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A multidisciplinary team of psychologists representing neuropsychology, clinical, developmental and school psychology provide evaluation, consultation and referral for a broad spectrum of concerns, including:
- Learning disabilities
- Intellectual functioning
- Attention Deficit Disorders
- Developmental disorders
- Brain trauma
- Neurological disorders
- Personality assessment
- Social and emotional difficulties
- Speech and Language
- Occupational difficulties
- Psychiatric needs
Specialized Pediatric Psychology Services include:
- Neuropsychological evaluation
- Cognitive screening
- Attention deficit disorder screening and diagnosis in adults and children
- Emotional screening/personality assessment
- Gold standard of assessment of Autism Spectrum Disorders
- Monitoring of cognitive development in premature infants
- Research pertaining to neurocognitive disorders in children
- Feedback to patients/parents and referral sources explaining assessment results
- Consultation with patients/parents to review previous test results
- Consultation with teachers/school personel to review test results/recommendations and interventions
What is a full School Neuropsychological/Psychoeduational evaluation?
School Neuropsychological testing describes how the brain and nervous system affect thought processes and behavior. Educators and school psychologists use neuropsychology to explain why some children have difficulty learning and processing language, or developing math, reading and other basic academic skills. Because a child or young adult with a neurologically related disability may not benefit from the same educational techniques as students with non-neurological disabilities, the application of neuropsychology in schools helps to ensure all students are served effectively.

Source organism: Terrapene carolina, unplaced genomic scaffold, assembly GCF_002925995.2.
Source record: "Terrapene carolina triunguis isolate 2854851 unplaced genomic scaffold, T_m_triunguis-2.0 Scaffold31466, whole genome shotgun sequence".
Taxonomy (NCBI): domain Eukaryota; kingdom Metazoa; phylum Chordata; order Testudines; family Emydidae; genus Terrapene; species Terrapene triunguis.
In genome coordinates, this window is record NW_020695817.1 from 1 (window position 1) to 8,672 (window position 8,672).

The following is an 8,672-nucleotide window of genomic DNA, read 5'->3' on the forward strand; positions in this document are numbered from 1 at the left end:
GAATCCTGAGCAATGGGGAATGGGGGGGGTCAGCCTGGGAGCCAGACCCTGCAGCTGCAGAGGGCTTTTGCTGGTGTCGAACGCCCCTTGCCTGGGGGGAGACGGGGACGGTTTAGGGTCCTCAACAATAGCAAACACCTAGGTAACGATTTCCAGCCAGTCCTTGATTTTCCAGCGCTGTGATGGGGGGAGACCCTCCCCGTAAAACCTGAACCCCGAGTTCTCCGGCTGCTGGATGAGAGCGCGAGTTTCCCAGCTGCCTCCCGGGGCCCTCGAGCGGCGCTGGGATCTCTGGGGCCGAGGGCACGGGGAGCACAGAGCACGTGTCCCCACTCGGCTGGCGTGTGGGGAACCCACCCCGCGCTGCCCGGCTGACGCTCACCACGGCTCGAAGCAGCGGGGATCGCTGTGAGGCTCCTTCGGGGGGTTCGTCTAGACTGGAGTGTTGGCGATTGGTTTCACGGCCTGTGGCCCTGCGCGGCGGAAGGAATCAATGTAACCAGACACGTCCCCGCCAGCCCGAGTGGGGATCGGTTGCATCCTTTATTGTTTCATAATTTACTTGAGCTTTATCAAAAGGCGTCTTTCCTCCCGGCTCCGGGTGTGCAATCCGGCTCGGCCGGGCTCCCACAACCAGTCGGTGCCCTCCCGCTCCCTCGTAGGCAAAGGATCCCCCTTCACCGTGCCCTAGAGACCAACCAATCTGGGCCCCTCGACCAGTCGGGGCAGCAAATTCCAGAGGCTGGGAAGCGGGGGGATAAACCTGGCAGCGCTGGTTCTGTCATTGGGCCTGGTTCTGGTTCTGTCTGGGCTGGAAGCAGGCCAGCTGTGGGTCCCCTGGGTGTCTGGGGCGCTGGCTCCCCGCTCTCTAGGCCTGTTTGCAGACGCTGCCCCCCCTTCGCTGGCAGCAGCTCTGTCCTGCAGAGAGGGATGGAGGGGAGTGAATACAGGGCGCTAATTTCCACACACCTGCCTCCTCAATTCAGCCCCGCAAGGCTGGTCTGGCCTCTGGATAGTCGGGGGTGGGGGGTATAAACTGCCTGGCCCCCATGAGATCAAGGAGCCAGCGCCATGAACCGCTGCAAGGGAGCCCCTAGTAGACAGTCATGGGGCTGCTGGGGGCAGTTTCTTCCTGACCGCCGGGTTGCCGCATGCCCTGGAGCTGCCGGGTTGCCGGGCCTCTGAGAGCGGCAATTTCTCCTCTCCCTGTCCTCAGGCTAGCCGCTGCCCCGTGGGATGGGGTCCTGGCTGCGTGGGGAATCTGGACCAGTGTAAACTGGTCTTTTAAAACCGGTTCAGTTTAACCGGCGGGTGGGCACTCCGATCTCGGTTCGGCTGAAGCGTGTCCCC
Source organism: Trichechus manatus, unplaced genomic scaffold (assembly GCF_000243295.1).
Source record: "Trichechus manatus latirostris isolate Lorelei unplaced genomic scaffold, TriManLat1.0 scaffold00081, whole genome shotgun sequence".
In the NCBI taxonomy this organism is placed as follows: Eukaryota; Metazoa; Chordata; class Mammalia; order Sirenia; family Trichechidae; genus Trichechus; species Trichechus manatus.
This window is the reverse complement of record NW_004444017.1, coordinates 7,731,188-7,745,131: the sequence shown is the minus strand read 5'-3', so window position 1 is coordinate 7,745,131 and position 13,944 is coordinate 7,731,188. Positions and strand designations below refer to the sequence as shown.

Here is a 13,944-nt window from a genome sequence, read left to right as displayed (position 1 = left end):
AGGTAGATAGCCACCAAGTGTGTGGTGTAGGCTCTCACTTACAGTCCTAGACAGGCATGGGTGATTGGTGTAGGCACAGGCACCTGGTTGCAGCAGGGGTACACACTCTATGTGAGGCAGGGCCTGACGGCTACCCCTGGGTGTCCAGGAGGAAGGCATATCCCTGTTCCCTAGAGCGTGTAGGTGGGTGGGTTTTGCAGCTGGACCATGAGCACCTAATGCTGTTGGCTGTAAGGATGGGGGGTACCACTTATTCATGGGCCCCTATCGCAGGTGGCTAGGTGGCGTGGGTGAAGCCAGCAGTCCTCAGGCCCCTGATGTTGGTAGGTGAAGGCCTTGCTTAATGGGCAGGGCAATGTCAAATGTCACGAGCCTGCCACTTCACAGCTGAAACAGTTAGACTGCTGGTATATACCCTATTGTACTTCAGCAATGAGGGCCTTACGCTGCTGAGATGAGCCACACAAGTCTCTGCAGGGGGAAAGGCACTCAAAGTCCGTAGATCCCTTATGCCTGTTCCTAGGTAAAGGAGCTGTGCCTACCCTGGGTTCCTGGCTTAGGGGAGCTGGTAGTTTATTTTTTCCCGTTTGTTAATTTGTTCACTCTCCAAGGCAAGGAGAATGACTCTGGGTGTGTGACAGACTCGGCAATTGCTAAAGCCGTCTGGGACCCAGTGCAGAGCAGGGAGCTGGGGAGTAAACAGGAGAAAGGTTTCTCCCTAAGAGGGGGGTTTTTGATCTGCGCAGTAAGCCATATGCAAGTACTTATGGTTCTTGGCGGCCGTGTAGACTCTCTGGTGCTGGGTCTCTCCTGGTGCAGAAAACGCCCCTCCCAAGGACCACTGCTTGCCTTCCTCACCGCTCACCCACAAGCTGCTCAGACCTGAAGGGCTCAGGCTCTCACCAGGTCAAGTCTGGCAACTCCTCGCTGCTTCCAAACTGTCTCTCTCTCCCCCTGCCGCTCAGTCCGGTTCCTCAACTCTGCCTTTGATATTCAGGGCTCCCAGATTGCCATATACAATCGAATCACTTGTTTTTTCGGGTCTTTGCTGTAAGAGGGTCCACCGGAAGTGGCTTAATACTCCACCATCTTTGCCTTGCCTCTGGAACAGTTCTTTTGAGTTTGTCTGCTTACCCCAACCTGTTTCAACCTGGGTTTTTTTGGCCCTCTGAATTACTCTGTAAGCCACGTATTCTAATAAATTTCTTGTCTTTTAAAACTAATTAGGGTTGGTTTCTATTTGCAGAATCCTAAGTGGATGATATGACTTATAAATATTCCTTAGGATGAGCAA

A full school Neuropsychological assessment includes testing in the following areas
Certain abilities may be measured in more detail than others, depending on the child's needs. A detailed developmental history and data from the child’s teacher may also be obtained. Observing your child to understand his or her motivation, cooperation, and behavior is a very important part of the evaluation.
Testing can explain why a student is having school problems. For example, a child may have difficulty reading because of an attention problem, a language disorder, an auditory processing problem, or a reading disability like Dyslexia. Testing also guides professionals in determining interventions to draw upon your child’s strengths. The results identify what skills to work on, as well as which strategies to use to help your child.
Testing can help detect the effects of developmental, neurological, and medical problems such as epilepsy, autism, ADHD, dyslexia or a genetic disorder. Testing may be done to obtain a baseline against which to measure the outcome of treatment or the child’s development over time.
This kind of evaluation provides a better understanding of the individuals’ behavior and learning in school, at home, and in the community. The evaluation can guide teachers, therapists, and you to better help your child achieve his or her potential.
Main questions to answer within an evaluation:
Why is the individual struggling?
What interventions, therapies, programs will help develop the necessary skills to succeed?
Coordinating interventions in the home, school, outside activities to train the whole brain.
Collaboration with Educational Professionals
Multidisciplinary evaluations which incorporate integrated speech/language and occupational therapy evaluations are also offered.